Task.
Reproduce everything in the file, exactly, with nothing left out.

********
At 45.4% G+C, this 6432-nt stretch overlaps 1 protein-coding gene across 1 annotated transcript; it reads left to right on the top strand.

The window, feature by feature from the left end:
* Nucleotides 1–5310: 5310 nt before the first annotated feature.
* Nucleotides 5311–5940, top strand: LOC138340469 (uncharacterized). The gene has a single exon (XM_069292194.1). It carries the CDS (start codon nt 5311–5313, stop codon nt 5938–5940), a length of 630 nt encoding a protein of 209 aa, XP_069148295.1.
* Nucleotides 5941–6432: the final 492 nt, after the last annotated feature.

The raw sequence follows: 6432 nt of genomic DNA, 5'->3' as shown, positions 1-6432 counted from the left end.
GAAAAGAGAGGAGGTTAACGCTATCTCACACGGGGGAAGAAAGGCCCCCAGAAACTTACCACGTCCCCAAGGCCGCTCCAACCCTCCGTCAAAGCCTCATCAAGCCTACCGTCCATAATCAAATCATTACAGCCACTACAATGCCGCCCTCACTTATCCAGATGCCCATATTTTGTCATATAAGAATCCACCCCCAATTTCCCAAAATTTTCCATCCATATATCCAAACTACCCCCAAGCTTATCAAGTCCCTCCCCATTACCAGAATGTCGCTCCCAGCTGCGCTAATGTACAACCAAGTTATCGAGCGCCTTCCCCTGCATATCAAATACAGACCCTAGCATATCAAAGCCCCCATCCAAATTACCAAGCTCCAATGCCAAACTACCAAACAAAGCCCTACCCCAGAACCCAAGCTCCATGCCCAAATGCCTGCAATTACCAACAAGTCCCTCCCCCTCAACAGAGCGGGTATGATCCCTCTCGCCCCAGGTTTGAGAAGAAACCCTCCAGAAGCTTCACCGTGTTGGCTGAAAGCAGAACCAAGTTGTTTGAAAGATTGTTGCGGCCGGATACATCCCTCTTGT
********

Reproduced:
At 45.4% G+C, this 6432-nt stretch overlaps 1 protein-coding gene across 1 annotated transcript; it reads left to right on the top strand.

The window, feature by feature from the left end:
* Nucleotides 1–5310: 5310 nt before the first annotated feature.
* Nucleotides 5311–5940, top strand: LOC138340469 (uncharacterized). The gene has a single exon (XM_069292194.1). It carries the CDS (start codon nt 5311–5313, stop codon nt 5938–5940), a length of 630 nt encoding a protein of 209 aa, XP_069148295.1.
* Nucleotides 5941–6432: the final 492 nt, after the last annotated feature.

The raw sequence follows: 6432 nt of genomic DNA, 5'->3' as shown, positions 1-6432 counted from the left end.
GAAAAGAGAGGAGGTTAACGCTATCTCACACGGGGGAAGAAAGGCCCCCAGAAACTTACCACGTCCCCAAGGCCGCTCCAACCCTCCGTCAAAGCCTCATCAAGCCTACCGTCCATAATCAAATCATTACAGCCACTACAATGCCGCCCTCACTTATCCAGATGCCCATATTTTGTCATATAAGAATCCACCCCCAATTTCCCAAAATTTTCCATCCATATATCCAAACTACCCCCAAGCTTATCAAGTCCCTCCCCATTACCAGAATGTCGCTCCCAGCTGCGCTAATGTACAACCAAGTTATCGAGCGCCTTCCCCTGCATATCAAATACAGACCCTAGCATATCAAAGCCCCCATCCAAATTACCAAGCTCCAATGCCAAACTACCAAACAAAGCCCTACCCCAGAACCCAAGCTCCATGCCCAAATGCCTGCAATTACCAACAAGTCCCTCCCCCTCAACAGAGCGGGTATGATCCCTCTCGCCCCAGGTTTGAGAAGAAACCCTCCAGAAGCTTCACCGTGTTGGCTGAAAGCAGAACCAAGTTGTTTGAAAGATTGTTGCGGCCGGATACATCCCTCTTGT